CHS reported here on a June meeting where the final roster of prospective developers made presentations about their work and vision for the sites.
The $1.8 billion light rail extension connecting downtown to the University of Washington under Capitol Hill is expected to open for service in early 2016. Sound Transit forecasts that by 2030, there will be 14,000 boardings a day at Capitol Hill Station. The transit oriented development around the station on Broadway could add as many as 400 apartments to the site. More than a third will be built as affordable housing. Thousands of square feet of retail and a semi-public plaza that could be home to a farmers market and more are also part of the plans. Continue reading
The design packet describes this as the “perspective view from Hothouse” (Images: Mill Creek Residential)
Plans for a sixth development project within a two and a half-block stretch of 11th Ave will move forward Wednesday night as the Modera building takes what will likely be its final bow in front of the East Design Review Board.
The project being developed by Mill Creek Residential and designed by Studio Meng Strazzara will create 135 units in a six-story building destined to replace the parking lot behind the Caffe Vita row of businesses and the old Winston apartment building home to Wildrose and Hothouse sauna. Don’t worry about the loss of one of the last of Pike/Pine’s parking lots. The building will have a massive underground parking facility with room for 124 cars and 40 bikes. And, yes, there will be 6,000+ square feet of commercial space ready to accommodate yet another addition to the Pike/Pine entertainment district.
The goal of it all, the developers say, is to create “a market-rate rental community” appealing “to a wide range of Capitol Hill neighborhood dwellers” –
The development will be designed in context with the distinguished character of the surrounding neighborhood in architectural elements, building scale, and massing. We are committed to using quality, long-lasting materials, and an aesthetic design that appeals to and blends with the neighborhood.
The Whitworth Apartments, where some rents rose 20% last year (Image: Cadence Real Estate)
As rents on Capitol Hill continue to rise at breakneck rates, so are complaints of landlords trying to displace the residents paying those rents. Jonathan Grant, executive director of the Tenants Union, told CHS that calls about rent increases have become the top issue on the organization’s tenant’s rights hotline.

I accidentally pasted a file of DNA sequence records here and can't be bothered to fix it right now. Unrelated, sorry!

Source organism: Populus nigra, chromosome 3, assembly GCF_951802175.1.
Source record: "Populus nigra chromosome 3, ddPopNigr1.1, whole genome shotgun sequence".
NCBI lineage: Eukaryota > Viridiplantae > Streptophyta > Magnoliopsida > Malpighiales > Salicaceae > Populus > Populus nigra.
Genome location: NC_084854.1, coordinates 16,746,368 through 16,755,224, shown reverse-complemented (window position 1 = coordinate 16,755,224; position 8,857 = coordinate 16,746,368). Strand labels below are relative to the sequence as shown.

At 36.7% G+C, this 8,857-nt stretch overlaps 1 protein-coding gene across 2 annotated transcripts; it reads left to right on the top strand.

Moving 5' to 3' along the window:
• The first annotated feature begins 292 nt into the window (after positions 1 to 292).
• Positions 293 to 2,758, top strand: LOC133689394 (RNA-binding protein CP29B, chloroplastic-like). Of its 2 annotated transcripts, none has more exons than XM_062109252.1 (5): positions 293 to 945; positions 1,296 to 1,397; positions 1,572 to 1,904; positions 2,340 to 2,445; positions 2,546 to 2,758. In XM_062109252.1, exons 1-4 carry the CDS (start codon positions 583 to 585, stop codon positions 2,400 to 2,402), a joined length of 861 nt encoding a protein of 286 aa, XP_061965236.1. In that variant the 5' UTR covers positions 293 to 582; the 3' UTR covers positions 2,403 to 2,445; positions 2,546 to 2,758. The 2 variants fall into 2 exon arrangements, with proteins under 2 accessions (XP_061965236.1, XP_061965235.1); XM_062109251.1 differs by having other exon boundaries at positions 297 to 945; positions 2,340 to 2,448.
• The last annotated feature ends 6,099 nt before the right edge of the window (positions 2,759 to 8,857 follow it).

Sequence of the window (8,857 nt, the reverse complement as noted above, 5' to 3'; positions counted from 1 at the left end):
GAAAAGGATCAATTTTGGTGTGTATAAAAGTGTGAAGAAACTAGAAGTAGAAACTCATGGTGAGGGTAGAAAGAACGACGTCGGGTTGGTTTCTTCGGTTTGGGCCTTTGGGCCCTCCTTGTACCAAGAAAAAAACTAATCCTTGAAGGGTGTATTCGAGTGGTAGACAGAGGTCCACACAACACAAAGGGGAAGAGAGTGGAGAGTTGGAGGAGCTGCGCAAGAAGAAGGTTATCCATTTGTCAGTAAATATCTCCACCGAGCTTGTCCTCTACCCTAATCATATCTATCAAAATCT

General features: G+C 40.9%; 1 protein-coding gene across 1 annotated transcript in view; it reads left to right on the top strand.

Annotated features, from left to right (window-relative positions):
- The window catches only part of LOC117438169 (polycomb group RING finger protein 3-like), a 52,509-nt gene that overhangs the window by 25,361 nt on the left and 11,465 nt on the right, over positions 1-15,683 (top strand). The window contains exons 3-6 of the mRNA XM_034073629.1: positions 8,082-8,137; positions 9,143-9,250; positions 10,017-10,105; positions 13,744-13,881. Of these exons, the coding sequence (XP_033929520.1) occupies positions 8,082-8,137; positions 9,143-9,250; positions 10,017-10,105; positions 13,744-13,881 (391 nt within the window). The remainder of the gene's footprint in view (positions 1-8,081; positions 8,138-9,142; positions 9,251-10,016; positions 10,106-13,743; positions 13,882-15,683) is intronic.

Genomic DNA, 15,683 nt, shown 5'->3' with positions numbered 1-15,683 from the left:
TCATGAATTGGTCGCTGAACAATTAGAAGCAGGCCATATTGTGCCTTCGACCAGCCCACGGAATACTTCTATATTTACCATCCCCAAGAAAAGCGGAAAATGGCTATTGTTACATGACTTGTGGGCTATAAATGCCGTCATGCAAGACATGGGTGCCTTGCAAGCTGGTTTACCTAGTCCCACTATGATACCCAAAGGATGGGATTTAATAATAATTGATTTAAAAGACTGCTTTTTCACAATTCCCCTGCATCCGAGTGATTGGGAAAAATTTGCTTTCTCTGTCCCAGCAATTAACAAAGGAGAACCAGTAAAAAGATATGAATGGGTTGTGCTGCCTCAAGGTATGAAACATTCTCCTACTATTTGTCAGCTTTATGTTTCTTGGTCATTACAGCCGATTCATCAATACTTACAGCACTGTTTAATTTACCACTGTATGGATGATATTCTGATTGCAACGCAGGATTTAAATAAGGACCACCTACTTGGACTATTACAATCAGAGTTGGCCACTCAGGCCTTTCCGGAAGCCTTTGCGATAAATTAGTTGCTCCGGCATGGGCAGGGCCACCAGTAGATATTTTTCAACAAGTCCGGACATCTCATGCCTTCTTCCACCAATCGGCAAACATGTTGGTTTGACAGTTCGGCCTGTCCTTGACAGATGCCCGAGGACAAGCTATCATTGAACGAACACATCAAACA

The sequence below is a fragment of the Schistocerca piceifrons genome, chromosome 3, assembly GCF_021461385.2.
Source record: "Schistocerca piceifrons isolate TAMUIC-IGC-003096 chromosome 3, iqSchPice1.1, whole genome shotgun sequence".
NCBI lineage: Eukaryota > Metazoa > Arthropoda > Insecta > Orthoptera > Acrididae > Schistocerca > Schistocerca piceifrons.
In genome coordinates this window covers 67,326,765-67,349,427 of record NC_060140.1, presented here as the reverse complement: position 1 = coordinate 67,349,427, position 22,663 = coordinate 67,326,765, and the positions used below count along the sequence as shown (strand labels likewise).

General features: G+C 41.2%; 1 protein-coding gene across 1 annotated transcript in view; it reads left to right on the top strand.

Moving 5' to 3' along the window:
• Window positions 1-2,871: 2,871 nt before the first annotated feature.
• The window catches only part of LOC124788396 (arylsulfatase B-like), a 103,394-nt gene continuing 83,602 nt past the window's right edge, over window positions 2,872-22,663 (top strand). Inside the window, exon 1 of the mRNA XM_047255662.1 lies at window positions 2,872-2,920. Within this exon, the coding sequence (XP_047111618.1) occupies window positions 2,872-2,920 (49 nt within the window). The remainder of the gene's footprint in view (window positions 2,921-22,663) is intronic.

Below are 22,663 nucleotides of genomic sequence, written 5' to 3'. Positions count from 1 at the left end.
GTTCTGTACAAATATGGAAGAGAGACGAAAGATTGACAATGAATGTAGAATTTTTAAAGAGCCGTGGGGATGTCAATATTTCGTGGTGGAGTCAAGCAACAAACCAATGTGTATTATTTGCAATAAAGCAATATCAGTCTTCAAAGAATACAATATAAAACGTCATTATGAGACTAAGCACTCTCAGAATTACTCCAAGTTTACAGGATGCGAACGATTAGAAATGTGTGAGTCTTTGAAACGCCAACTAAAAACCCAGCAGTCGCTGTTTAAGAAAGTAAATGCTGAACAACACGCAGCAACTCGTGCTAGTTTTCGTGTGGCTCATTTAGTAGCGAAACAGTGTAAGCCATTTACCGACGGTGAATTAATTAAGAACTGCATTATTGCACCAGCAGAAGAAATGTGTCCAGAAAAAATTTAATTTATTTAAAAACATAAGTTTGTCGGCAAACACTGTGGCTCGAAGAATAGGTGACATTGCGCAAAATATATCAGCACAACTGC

“In the last three years we’ve seen rising rents and displacement becoming the number one issue in Seattle,” he said.
Living, walking, and doing business on Capitol Hill isn’t always easy amid the forest of construction cranes that sometimes feels like it has taken over the neighborhood. But the City of Seattle says it is working to coordinate construction project in key areas of the city, including Capitol Hill.
SDOT’s Construction Hub Coordination Program was launched this spring to help keep residents and local businesses moving even with unprecedented numbers of construction projects underway in Seattle:
The hub team of project and on-site coordinators assess permitted construction holistically, across public and private lines, in areas with multiple simultaneous construction projects in close proximity—otherwise known as construction hubs.
Capitol Hill’s current hub boundaries are defined as a north-south rectangle from E Harrison to E Madison between Broadway and 15th Ave: Continue reading
City Arts magazine art director and Hillebrity Dan Paulus “wanted to document, as accurately as possible, the change that has swept across” Capitol Hill in the decades he has lived here. Armed with a turn-of-the-millenium architect’s map of the neighborhood, Paulus set about creating Project
So I spent a weekend riding my bike up and down every street—from I-5 to 15th Ave. E and E Roy St. to E Union St.—
noting any buildings that appeared to be from the early-’90s, any that I knew had been built in the past few years, and Proposed Land Use Actions for any future developments that were in the works. It was amazing to reconnect with and rediscover the neighborhood I thought I knew so well. (How long have those Hobbit cottages on the North end of Bellevue Ave. been there?)
Project 2014 is a 22-year master plan aimed at transforming the face of Seattle’s Capitol Hill neighborhood in a manner that would maximize financial potential by replacing structures deemed no longer conducive to the city’s long-term economic goals.